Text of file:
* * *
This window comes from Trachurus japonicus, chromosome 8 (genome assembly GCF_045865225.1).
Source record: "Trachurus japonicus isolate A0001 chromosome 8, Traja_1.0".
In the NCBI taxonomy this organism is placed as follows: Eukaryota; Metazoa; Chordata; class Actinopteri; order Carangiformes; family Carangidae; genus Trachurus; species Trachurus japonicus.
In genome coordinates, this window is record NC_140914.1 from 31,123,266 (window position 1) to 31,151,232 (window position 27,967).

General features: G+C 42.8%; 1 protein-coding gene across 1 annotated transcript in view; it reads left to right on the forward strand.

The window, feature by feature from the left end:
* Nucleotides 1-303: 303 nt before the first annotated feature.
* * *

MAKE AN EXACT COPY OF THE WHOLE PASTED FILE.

This window comes from Trachurus japonicus, chromosome 8 (genome assembly GCF_045865225.1).
Source record: "Trachurus japonicus isolate A0001 chromosome 8, Traja_1.0".
In the NCBI taxonomy this organism is placed as follows: Eukaryota; Metazoa; Chordata; class Actinopteri; order Carangiformes; family Carangidae; genus Trachurus; species Trachurus japonicus.
In genome coordinates, this window is record NC_140914.1 from 31,123,266 (window position 1) to 31,151,232 (window position 27,967).

General features: G+C 42.8%; 1 protein-coding gene across 1 annotated transcript in view; it reads left to right on the forward strand.

The window, feature by feature from the left end:
* Nucleotides 1-303: 303 nt before the first annotated feature.